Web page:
Vice President Mike PenceMichael (Mike) Richard PenceTrump endorses challenger to Hogan ally in Maryland governor's race Pence to headline New Hampshire event focused on Biden spending plan The Hill's Morning Report - Presented by ExxonMobil - Arbery case, Biden spending bill each test views of justice MORE’s call last Thursday for the creation of a U.S. Space Force to achieve “American dominance in space” reflects a risky agenda on the part of the Trump administration, one that could propel the world into a global arms race in outer space. Echoing a speech that President TrumpDonald TrumpJan. 6 panel faces double-edged sword with Alex Jones, Roger Stone Trump goes after Woodward, Costa over China Republicans seem set to win the midterms — unless they defeat themselves MORE gave in June, Pence declared space a “warfighting domain” and asserted the need for American superiority in that arena.
The Pentagon has opposed creating a space force, and it is of questionable military benefit. Defense Secretary James MattisJames Norman Mattis The US can't go back to business as usual with Pakistan The Hill's Morning Report - Presented by Facebook - Senate nears surprise deal on short-term debt ceiling hike Overnight Defense & National Security — Pentagon chiefs to Congress: Don't default MORE registered his opposition to the idea last year, stating that the measure would impair the Department of Defense’s ability to integrate its joint warfighting functions. Congress also has not been enthusiastic, preferring the lesser measure of a “space command” within the military’s operational command structure. What, then, is the administration’s reason for this proposal?
Currently, outer space is “militarized” but not yet “weaponized.” Militaries around the globe make heavy use of satellite technology — such as surveillance and global positioning — but so far they have refrained from placing weapons on satellites in outer space or using them directly for warfighting. The administration’s ad hoc push for space dominance risks upsetting a delicate balance: space now hovers precariously at the brink of weaponization and it would take only one major country defecting from the current system of peaceful self-constraint to drive us into a major arms race in outer space.
The current peaceful equipoise is largely because of the remarkable success of the 1967 Outer Space Treaty, an international agreement with which more than 100 signatory countries have been compliant. Under this treaty, space is considered a “province of mankind” that is not owned or controlled by any single nation. Article IV of the treaty provides that celestial bodies be used “for peaceful purposes only,” and objects in orbit carrying nuclear or weapons of mass destruction are strictly prohibited. Article II of the treaty makes clear that outer space “is not subject to national appropriation by claim of sovereignty.”
Seeking military dominance in space, coupled with encouraging appropriation of space for commercial purposes, puts us at loggerheads with our traditional allies, upsets stable and well-established treaty obligations, and moves the world closer to a highly dangerous arms race in outer space.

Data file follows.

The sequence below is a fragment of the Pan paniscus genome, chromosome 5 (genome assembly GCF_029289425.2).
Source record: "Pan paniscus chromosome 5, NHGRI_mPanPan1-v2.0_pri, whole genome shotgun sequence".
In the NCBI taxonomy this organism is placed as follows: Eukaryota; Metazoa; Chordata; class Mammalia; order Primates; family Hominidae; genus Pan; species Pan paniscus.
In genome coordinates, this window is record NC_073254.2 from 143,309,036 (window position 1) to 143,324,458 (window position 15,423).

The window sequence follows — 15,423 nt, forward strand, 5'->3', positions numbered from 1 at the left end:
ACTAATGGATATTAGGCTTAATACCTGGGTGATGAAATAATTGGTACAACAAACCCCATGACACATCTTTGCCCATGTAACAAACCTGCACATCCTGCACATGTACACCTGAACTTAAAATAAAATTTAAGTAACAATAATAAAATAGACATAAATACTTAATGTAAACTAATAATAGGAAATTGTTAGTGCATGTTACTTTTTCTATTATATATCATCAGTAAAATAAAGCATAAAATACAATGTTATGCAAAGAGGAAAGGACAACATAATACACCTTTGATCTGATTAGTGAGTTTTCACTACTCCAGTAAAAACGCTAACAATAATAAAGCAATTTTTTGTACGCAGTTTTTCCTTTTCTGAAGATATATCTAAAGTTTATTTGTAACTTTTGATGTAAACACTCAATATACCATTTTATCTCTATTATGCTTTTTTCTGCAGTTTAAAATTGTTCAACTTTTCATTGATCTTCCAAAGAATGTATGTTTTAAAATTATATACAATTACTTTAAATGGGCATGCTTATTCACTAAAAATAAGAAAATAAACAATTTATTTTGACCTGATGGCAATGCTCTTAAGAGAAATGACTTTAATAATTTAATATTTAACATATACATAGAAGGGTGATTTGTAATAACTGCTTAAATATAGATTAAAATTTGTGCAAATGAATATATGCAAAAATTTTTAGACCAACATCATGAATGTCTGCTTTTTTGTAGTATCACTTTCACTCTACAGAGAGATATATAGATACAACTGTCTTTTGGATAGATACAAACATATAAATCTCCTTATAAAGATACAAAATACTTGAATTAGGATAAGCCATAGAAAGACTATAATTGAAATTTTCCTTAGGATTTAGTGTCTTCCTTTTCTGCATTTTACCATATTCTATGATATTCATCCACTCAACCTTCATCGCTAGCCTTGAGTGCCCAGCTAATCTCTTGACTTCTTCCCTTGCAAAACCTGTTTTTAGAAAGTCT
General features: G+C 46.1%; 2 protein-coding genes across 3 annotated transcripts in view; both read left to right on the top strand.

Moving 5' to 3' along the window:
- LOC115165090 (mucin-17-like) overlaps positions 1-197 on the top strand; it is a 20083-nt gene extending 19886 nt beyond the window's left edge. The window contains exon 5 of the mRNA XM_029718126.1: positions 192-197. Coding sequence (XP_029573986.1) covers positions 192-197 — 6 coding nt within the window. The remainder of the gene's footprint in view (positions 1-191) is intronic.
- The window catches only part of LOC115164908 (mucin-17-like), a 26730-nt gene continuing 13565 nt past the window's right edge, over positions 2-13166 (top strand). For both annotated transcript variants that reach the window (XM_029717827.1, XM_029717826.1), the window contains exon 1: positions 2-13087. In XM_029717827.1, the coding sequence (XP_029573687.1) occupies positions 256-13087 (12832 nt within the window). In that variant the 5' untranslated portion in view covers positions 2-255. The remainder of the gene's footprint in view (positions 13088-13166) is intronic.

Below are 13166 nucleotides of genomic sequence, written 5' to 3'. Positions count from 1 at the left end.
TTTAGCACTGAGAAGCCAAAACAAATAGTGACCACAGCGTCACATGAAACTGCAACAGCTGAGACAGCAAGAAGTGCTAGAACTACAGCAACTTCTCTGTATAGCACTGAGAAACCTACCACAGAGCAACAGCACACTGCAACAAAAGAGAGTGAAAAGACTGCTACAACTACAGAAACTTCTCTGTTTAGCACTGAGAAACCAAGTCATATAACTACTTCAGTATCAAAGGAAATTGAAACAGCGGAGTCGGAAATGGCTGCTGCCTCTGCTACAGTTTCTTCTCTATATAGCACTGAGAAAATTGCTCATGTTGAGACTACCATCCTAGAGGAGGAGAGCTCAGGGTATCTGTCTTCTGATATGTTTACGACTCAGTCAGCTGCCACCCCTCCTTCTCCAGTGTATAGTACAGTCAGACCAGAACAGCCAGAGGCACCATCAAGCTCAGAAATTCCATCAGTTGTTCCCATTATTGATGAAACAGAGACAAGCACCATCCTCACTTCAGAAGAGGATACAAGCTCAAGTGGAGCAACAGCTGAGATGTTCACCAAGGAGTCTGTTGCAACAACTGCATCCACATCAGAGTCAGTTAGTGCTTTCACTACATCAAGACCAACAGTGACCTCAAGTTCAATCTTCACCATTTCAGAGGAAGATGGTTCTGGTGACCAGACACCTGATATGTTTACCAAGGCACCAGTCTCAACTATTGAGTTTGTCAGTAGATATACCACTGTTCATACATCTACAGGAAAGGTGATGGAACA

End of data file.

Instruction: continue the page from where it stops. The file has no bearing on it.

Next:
It is important to distinguish the idea of a Space Force from the pursuit of military and economic superiority in space. There may not be anything intrinsically wrong with the idea of a Space Force, or in somewhat more moderate form, a “Space Corps,” similar to the Marine Corps, or a “Space Command,” as Congress has called for in the 2019 National Defense Authorization Act, which President Trump signed into law last Monday. The merits of a stand-alone space unit depend on how its mission is conceived and how it fits into broader U.S. policy objectives in outer space, but a thoughtful, coherent and measured inter-agency space policy has yet to emerge. The danger comes from the aim of dominance, not the particular way in which dominance is sought. In addition to potentially touching off an arms race of planetary proportions, there could be an economic race over space resources, comparable to the emerging fight over the Arctic or over deep-sea fishing rights. The combination of space weaponization and space commercialization easily could thrust us into a new cold war (or worse). A hot war in outer space is unthinkable, and we cannot let it occur.
Although the president is the commander in chief, he lacks the legal authority to create a Space Force on his own. Because Congress has the authority to make “rules and regulations,” and also has the “power of the purse,” President Trump needs Congress both to create and to fund any future Space Force.
What Congress should demand as it considers the administration’s proposal is a comprehensive inter-agency space policy that takes into account all of the competing and complex interests in space. This is the process that Congress followed when passed the 1947 National Security Act, which created the Air Force. Congress also should reaffirm the U.S. commitment to the 1967 Outer Space Treaty. Any other course could send us down the path of a major military confrontation in space.
Claire Finkelstein is the Algernon Biddle Professor of Law and Professor of Philosophy, and director of the Center for Ethics and the Rule of Law at the University of Pennsylvania.
Mark Nevitt is the Sharswood Fellow at University of Pennsylvania Law School. A former tactical jet aviator, his Navy JAG assignments included serving as a criminal defense counsel in California, international law and ethics attorney with the U.S. Navy’s Sixth Fleet in Naples, Italy, deputy director for administrative law for the Office of the Judge Advocate General at the Pentagon, and the Department of Defense's Regional Environmental Counsel in Norfolk, Virginia.